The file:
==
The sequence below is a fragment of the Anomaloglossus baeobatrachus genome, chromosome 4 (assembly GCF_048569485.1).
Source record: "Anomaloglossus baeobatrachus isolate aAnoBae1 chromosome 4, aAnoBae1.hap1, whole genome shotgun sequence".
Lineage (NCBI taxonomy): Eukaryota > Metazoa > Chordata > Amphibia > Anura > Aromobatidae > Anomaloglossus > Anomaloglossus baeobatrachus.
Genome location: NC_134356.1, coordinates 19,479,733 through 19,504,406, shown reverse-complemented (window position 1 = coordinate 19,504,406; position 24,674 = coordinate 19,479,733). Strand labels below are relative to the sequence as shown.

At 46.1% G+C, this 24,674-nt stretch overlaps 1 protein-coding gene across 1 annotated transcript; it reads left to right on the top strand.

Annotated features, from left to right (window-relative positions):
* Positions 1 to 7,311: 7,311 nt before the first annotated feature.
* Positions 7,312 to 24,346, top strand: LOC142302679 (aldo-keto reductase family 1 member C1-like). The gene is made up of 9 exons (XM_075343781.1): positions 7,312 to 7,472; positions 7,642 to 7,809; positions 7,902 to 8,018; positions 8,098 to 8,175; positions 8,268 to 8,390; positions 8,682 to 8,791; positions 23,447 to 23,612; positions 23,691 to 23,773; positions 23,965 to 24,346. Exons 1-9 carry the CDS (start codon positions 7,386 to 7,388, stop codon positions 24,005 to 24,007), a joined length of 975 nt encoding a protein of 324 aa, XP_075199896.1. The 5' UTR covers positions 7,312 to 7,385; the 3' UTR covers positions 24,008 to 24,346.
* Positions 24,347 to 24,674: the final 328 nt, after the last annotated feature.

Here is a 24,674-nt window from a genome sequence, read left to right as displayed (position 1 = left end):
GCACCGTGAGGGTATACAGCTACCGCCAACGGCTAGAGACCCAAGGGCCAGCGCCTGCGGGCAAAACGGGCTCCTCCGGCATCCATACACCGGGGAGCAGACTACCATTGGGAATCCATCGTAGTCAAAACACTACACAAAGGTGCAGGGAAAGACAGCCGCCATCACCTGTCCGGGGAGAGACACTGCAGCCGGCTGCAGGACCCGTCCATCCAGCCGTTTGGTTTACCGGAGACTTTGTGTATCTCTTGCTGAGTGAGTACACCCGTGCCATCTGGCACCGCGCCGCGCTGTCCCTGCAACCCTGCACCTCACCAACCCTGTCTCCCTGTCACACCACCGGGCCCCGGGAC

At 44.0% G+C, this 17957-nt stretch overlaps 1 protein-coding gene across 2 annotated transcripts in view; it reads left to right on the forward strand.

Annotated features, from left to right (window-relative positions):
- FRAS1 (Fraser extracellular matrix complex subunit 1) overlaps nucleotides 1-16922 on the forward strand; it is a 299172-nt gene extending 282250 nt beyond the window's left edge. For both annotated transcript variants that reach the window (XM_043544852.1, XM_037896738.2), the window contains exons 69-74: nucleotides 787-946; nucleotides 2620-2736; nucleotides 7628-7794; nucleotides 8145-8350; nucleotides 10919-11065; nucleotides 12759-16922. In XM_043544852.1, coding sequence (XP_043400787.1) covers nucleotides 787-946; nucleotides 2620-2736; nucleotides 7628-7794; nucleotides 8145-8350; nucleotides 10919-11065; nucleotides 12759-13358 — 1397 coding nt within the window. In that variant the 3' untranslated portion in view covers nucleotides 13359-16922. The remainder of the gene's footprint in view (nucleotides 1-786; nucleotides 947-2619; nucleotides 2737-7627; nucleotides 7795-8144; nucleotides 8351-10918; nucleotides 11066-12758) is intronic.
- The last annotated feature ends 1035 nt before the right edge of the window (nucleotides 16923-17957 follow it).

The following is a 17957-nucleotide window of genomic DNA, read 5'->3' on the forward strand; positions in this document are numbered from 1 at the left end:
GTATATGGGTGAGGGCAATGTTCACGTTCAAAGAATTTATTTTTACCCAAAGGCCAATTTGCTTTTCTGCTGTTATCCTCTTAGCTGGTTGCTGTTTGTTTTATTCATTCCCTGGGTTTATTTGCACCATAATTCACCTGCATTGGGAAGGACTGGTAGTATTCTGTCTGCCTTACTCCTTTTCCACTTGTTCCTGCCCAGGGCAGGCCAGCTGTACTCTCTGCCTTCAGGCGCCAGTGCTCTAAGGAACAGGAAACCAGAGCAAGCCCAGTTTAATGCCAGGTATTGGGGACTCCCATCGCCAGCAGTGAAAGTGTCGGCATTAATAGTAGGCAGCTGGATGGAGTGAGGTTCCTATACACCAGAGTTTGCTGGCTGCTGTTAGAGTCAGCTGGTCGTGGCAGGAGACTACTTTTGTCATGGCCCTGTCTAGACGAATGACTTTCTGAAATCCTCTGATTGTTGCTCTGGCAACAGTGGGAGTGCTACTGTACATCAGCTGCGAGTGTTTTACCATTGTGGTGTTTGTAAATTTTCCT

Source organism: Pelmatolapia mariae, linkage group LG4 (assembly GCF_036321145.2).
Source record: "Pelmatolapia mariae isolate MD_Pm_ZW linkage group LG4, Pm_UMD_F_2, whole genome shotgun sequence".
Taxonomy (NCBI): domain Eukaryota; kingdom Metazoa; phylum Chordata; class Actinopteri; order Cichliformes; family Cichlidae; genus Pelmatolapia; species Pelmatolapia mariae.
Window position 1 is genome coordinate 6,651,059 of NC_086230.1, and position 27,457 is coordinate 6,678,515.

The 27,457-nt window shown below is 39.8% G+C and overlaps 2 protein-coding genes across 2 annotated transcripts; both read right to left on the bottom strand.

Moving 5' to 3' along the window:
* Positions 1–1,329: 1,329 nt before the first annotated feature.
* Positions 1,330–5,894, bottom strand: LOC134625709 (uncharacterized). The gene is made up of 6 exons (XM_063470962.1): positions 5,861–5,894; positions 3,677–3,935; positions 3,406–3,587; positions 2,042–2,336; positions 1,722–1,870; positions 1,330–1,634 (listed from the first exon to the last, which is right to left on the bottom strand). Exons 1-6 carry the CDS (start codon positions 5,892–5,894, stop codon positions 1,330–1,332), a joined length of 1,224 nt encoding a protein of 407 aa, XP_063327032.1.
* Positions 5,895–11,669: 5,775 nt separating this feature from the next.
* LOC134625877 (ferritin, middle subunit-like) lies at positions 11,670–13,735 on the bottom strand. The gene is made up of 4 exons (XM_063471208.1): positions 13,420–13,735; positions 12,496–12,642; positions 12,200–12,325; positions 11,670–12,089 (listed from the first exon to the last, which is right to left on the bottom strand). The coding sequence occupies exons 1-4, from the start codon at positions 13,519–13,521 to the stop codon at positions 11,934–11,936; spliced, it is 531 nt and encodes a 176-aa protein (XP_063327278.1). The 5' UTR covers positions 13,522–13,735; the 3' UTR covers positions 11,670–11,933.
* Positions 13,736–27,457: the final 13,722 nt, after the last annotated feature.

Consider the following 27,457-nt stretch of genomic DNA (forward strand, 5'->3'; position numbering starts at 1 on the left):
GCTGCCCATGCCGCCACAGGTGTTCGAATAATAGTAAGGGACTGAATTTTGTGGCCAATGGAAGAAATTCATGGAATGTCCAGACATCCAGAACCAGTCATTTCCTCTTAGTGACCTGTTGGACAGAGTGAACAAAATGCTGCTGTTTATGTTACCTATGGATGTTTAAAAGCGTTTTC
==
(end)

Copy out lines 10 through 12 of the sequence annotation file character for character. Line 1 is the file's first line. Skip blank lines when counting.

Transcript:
Here is a 24,674-nt window from a genome sequence, read left to right as displayed (position 1 = left end):
GCACCGTGAGGGTATACAGCTACCGCCAACGGCTAGAGACCCAAGGGCCAGCGCCTGCGGGCAAAACGGGCTCCTCCGGCATCCATACACCGGGGAGCAGACTACCATTGGGAATCCATCGTAGTCAAAACACTACACAAAGGTGCAGGGAAAGACAGCCGCCATCACCTGTCCGGGGAGAGACACTGCAGCCGGCTGCAGGACCCGTCCATCCAGCCGTTTGGTTTACCGGAGACTTTGTGTATCTCTTGCTGAGTGAGTACACCCGTGCCATCTGGCACCGCGCCGCGCTGTCCCTGCAACCCTGCACCTCACCAACCCTGTCTCCCTGTCACACCACCGGGCCCCGGGAC

At 44.0% G+C, this 17957-nt stretch overlaps 1 protein-coding gene across 2 annotated transcripts in view; it reads left to right on the forward strand.